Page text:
Search Results

You are looking at 1 - 10 of 10 items for :

  • "peak blood lactate concentration" x
  • Sport and Exercise Science/Kinesiology x
Clear All
Restricted access

Seihati A. Shiroma, Ursula F. Julio and Emerson Franchini

the correctness of the technique execution. Physiological, Perceptual, and Performance Variables In all GETs and UK conf , the following variables were analyzed: peak oxygen consumption ( V ˙ O 2 peak ), maximal HR (HR max ), peak blood lactate concentration [La peak ], maximal aerobic intensity (MAP

Restricted access

Peter Pfitzinger and Patty Freedson

Part 1 reviews the literature concerning peak blood lactate responses to exercise in children. After a brief overview of lactate metabolism, an analysis is presented comparing children to adults regarding peak blood lactate concentration. Possible factors accounting for lower blood lactate concentrations during maximal exercise in children are considered.

Restricted access

Florian Engel, Sascha Härtel, Jana Strahler, Matthias Oliver Wagner, Klaus Bös and Billy Sperlich

This study aimed to determine the effects of a single high-intensity interval training (HIIT) session on salivary cortisol (SC) levels, physiological responses, and performance in trained boys and men. Twenty-three boys (11.5 ± 0.8 years) and 25 men (29.7 ± 4.6 years) performed HIIT (4 consecutive Wingate Anaerobic Tests). SC in boys and men increased after HIIT from 5.55 ± 3.3 nmol/l to 15.13 ± 9.7 nmol/l (+173%) and from 7.07 ± 4.7 nmol/l to 19.19 ± 12.7 nmol/l (+171%), respectively (p < .01). Pretest SC as well as posttest changes were comparable in both groups (both p < .01). Peak blood lactate concentration was significantly lower in boys (12.6 ± 3.5 mmol/l) than in men (16.3 ± 3.1 mmol/l; p < .01). Throughout the HIIT, mean heart rates in boys were higher (p < .001) but relative peak oxygen uptake (ml·min−1·kg−1; p < .05) and performance were lower (p < .001) in boys than in men. HIIT in young athletes is associated with a higher activation of the hormonal stress axis than other types of exercise regimes as described in the literature. This study is the first to show a pronounced SC increase to HIIT in trained boys accompanied by elevated levels of blood lactate concentrations and heart rate suggesting a high cardio-respiratory, metabolic, and hormonal response to HIIT in 11-year-old boys.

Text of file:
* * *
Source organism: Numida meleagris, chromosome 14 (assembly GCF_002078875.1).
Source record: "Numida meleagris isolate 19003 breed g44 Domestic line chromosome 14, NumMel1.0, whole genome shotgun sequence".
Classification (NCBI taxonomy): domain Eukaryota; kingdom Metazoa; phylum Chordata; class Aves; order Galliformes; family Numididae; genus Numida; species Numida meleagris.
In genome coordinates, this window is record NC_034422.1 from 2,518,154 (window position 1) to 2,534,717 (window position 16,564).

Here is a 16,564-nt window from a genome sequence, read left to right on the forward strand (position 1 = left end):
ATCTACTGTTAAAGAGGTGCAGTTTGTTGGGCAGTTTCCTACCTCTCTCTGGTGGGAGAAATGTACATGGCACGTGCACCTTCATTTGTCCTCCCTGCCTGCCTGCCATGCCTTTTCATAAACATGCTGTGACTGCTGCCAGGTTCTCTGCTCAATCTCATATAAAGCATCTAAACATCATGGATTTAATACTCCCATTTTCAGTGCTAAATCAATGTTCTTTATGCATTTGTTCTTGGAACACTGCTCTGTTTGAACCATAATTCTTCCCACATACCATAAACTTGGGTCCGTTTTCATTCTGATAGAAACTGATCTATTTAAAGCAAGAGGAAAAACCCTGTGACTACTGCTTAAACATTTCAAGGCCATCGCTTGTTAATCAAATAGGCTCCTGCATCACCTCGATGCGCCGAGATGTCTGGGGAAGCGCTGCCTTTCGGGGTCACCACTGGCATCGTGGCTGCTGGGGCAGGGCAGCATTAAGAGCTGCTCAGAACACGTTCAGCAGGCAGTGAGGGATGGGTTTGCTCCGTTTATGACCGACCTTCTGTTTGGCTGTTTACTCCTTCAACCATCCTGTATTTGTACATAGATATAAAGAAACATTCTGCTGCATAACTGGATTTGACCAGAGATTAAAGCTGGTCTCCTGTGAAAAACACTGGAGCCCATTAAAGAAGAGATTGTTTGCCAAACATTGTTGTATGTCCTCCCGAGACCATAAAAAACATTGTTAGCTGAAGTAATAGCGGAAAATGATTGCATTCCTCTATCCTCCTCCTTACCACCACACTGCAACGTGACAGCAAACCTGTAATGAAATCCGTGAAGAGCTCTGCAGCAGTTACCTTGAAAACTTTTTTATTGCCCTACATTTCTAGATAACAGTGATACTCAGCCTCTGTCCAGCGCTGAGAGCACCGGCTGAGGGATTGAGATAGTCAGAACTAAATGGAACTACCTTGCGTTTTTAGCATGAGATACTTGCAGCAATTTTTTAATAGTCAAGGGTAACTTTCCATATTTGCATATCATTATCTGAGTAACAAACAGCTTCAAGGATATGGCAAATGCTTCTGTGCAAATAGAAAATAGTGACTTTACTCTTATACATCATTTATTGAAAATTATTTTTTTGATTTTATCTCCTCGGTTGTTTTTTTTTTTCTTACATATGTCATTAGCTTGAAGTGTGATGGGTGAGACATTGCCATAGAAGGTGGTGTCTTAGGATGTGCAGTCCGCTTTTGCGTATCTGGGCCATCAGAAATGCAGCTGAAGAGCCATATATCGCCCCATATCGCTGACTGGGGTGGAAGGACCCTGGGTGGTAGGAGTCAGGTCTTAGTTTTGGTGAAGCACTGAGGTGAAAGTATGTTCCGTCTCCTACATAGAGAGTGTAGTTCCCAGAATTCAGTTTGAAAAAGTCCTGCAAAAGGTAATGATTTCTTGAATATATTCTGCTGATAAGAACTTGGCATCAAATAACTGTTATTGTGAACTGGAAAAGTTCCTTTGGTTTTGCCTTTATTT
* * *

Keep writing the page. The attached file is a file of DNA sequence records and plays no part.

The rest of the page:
Restricted access

Shaun J. McLaren, Michael Graham, Iain R. Spears and Matthew Weston

Purpose:

To investigate the sensitivity of differential ratings of perceived exertion (dRPE) as measures of internal load.

Methods:

Twenty-two male university soccer players performed 2 maximal incremental-exercise protocols (cycle, treadmill) on separate days. Maximal oxygen uptake (V̇O2max), maximal heart rate (HRmax), peak blood lactate concentration (B[La]peak), and the preprotocol-to-postprotocol change in countermovement-jump height (ΔCMJH) were measured for each protocol. Players provided dRPE (CR100) for breathlessness (RPE-B) and leg-muscle exertion (RPE-L) immediately on exercise termination (RPE-B0, RPE-L0) and 30 min postexercise (RPE-B30, RPE-L30). Data were analyzed using magnitude-based inferences.

Results: